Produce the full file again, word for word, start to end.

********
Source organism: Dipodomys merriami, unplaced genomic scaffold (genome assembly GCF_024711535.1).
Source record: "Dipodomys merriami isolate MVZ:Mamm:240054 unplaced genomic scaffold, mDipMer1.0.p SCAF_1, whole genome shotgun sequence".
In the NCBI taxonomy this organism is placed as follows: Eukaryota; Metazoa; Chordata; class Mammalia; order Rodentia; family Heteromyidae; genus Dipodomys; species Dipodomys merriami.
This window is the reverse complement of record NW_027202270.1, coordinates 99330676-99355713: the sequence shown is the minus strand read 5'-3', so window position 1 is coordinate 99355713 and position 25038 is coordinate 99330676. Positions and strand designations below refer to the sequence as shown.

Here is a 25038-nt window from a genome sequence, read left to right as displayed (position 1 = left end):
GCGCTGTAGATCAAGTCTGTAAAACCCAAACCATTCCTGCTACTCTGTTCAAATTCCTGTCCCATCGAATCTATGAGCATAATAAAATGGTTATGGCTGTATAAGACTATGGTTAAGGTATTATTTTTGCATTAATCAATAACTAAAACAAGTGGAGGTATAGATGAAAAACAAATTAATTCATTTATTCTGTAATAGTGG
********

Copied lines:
Source organism: Dipodomys merriami, unplaced genomic scaffold (genome assembly GCF_024711535.1).
Source record: "Dipodomys merriami isolate MVZ:Mamm:240054 unplaced genomic scaffold, mDipMer1.0.p SCAF_1, whole genome shotgun sequence".
In the NCBI taxonomy this organism is placed as follows: Eukaryota; Metazoa; Chordata; class Mammalia; order Rodentia; family Heteromyidae; genus Dipodomys; species Dipodomys merriami.
This window is the reverse complement of record NW_027202270.1, coordinates 99330676-99355713: the sequence shown is the minus strand read 5'-3', so window position 1 is coordinate 99355713 and position 25038 is coordinate 99330676. Positions and strand designations below refer to the sequence as shown.

Here is a 25038-nt window from a genome sequence, read left to right as displayed (position 1 = left end):
GCGCTGTAGATCAAGTCTGTAAAACCCAAACCATTCCTGCTACTCTGTTCAAATTCCTGTCCCATCGAATCTATGAGCATAATAAAATGGTTATGGCTGTATAAGACTATGGTTAAGGTATTATTTTTGCATTAATCAATAACTAAAACAAGTGGAGGTATAGATGAAAAACAAATTAATTCATTTATTCTGTAATAGTGG